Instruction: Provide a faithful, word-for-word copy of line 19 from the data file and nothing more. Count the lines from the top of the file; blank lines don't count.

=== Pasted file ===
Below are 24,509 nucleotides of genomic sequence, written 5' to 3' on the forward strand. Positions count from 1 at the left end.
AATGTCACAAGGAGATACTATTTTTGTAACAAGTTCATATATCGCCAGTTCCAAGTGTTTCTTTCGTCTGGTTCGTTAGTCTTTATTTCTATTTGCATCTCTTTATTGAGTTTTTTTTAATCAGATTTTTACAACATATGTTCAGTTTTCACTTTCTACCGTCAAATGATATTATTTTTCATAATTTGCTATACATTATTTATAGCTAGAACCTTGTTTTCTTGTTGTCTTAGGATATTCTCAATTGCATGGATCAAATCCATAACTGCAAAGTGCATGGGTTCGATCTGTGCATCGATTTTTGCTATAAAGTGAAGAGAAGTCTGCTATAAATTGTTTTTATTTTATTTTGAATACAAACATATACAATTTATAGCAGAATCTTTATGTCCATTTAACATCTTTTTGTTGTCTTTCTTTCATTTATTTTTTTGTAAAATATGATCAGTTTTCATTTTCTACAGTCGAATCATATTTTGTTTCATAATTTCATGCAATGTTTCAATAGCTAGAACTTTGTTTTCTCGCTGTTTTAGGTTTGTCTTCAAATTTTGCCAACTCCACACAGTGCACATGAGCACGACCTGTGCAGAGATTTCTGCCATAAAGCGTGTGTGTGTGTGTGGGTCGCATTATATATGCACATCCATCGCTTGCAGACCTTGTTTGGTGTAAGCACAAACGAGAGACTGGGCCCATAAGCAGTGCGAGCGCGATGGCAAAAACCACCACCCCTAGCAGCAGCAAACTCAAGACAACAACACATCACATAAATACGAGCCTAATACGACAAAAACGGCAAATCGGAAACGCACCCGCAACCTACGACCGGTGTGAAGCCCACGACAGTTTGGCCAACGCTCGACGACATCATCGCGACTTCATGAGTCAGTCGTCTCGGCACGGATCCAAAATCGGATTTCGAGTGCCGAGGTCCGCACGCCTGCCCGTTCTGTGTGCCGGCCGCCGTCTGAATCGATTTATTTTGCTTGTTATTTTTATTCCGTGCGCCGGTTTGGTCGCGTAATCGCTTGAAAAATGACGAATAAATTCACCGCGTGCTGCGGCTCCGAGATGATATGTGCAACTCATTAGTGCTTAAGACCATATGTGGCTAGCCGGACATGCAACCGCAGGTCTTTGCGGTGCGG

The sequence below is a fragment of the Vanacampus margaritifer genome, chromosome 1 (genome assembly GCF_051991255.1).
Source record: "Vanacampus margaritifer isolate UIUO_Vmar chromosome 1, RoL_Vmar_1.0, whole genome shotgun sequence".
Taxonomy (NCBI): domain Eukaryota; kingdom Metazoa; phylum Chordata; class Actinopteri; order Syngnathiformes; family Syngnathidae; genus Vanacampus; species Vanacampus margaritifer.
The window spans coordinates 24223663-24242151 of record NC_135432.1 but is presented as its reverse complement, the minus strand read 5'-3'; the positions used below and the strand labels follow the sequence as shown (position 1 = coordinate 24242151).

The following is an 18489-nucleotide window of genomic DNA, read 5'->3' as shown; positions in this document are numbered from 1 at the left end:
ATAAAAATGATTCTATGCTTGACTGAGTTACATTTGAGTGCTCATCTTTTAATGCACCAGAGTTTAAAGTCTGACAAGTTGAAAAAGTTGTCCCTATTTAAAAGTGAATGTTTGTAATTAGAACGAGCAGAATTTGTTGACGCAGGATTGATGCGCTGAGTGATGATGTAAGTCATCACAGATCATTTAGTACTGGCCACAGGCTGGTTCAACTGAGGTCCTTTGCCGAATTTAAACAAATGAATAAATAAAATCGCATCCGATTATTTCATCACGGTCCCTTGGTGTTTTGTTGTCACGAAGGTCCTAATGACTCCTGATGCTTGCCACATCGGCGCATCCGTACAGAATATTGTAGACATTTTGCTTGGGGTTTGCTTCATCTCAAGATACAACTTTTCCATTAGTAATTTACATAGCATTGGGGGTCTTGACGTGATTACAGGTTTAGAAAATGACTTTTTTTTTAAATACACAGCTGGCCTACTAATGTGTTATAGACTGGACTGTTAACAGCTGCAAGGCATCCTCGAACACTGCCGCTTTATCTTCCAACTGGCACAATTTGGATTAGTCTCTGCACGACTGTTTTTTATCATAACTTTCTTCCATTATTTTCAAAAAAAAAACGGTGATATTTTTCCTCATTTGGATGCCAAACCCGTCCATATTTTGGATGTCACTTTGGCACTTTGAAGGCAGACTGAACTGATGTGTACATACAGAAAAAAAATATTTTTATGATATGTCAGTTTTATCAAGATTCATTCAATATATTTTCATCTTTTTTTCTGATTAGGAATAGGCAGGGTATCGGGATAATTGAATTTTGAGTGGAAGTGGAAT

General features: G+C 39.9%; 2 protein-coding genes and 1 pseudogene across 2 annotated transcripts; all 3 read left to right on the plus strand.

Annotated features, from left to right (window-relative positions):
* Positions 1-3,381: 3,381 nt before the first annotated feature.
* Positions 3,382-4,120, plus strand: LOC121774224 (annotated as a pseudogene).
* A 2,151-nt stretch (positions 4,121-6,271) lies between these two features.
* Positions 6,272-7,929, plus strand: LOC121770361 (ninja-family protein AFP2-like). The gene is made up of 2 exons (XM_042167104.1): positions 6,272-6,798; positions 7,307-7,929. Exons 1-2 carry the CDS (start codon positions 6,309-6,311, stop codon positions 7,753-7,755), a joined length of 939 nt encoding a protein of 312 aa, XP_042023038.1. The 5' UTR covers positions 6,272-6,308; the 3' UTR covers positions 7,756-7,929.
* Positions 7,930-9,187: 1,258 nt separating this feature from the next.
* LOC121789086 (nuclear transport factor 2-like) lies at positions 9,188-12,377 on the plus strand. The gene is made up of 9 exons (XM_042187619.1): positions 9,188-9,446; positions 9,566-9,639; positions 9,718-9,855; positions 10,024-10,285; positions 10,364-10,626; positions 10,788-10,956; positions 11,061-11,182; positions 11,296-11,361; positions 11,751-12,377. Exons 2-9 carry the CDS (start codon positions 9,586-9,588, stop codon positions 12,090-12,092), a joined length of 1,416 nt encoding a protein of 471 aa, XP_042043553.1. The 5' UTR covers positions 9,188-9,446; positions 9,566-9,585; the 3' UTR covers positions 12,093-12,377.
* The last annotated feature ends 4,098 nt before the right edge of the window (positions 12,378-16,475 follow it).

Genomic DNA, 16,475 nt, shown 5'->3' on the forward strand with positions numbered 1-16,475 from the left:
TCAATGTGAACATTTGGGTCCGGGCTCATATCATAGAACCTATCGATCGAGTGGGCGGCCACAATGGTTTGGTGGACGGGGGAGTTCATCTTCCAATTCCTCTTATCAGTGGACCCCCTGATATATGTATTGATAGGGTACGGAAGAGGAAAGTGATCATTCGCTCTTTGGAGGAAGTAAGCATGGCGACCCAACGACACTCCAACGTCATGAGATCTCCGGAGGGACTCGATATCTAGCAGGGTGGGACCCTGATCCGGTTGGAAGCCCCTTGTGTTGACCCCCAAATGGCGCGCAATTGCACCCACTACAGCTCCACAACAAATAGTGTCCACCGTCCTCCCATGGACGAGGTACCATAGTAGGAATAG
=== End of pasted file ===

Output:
TCAATGTGAACATTTGGGTCCGGGCTCATATCATAGAACCTATCGATCGAGTGGGCGGCCACAATGGTTTGGTGGACGGGGGAGTTCATCTTCCAATTCCTCTTATCAGTGGACCCCCTGATATATGTATTGATAGGGTACGGAAGAGGAAAGTGATCATTCGCTCTTTGGAGGAAGTAAGCATGGCGACCCAACGACACTCCAACGTCATGAGATCTCCGGAGGGACTCGATATCTAGCAGGGTGGGACCCTGATCCGGTTGGAAGCCCCTTGTGTTGACCCCCAAATGGCGCGCAATTGCACCCACTACAGCTCCACAACAAATAGTGTCCACCGTCCTCCCATGGACGAGGTACCATAGTAGGAATAG